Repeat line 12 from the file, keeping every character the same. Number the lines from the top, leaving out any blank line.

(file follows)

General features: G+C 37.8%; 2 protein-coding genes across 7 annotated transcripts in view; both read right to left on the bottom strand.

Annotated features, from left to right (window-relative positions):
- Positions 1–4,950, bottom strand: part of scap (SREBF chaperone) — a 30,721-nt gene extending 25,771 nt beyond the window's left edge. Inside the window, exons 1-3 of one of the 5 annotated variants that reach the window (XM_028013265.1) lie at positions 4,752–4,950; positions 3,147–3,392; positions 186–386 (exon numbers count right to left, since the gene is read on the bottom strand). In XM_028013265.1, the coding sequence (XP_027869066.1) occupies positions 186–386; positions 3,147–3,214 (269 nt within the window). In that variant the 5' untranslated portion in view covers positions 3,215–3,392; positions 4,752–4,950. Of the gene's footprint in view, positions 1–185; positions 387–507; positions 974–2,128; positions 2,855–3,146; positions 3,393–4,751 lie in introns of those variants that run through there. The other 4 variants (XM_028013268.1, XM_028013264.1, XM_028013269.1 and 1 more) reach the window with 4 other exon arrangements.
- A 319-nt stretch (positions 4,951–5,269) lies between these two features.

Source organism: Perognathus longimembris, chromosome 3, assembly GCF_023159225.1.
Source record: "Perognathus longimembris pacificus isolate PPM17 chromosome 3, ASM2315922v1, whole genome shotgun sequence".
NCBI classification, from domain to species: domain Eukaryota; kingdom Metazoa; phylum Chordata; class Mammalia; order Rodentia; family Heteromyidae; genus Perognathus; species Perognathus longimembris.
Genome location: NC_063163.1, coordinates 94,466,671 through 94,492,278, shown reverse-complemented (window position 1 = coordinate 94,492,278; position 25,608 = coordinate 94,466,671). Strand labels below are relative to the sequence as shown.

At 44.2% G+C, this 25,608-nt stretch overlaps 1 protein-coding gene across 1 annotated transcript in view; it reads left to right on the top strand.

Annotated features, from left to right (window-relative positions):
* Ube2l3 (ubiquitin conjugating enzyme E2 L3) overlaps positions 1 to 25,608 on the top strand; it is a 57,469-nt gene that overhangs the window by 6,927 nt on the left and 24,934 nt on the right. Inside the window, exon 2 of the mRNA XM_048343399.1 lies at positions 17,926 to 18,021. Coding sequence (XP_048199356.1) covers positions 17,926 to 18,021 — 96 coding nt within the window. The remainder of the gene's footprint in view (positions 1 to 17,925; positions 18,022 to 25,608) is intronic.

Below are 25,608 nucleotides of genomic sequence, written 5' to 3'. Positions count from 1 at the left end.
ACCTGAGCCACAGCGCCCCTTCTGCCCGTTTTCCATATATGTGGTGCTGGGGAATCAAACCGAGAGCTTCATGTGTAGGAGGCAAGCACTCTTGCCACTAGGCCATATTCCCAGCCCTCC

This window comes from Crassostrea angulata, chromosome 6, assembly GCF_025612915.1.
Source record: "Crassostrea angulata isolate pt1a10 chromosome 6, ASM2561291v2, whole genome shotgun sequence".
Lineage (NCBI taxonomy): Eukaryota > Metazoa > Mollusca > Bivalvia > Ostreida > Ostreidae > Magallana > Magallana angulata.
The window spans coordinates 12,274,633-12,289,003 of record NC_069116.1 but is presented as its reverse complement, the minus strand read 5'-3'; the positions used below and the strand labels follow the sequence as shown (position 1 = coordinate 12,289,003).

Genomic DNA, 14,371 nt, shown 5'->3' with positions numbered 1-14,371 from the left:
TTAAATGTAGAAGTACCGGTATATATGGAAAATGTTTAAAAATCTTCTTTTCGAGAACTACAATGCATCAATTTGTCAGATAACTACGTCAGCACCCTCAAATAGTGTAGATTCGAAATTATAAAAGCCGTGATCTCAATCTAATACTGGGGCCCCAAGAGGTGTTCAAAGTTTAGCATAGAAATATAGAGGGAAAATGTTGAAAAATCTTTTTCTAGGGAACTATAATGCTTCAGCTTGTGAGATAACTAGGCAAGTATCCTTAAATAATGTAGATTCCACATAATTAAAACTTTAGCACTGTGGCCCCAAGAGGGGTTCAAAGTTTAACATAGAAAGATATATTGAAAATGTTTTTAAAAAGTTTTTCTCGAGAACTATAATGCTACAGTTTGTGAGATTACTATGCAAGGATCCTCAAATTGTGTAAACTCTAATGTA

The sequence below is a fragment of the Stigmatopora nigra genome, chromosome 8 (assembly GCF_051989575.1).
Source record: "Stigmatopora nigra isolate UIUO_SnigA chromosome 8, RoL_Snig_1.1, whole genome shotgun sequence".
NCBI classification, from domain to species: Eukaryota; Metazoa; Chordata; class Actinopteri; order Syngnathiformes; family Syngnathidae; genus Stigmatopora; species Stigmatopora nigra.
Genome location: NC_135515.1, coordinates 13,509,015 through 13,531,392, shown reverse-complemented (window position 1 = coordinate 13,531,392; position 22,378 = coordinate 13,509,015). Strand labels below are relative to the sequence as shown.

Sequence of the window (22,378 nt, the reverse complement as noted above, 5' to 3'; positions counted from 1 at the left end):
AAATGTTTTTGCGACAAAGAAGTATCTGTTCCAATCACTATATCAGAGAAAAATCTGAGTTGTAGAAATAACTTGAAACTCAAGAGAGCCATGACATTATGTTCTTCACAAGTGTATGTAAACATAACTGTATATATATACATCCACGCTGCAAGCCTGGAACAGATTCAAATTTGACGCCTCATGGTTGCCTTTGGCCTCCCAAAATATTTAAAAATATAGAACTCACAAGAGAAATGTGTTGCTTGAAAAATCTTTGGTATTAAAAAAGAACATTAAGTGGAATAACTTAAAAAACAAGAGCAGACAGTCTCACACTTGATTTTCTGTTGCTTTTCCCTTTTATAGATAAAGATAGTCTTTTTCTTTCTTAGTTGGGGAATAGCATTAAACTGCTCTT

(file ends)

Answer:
Below are 25,608 nucleotides of genomic sequence, written 5' to 3'. Positions count from 1 at the left end.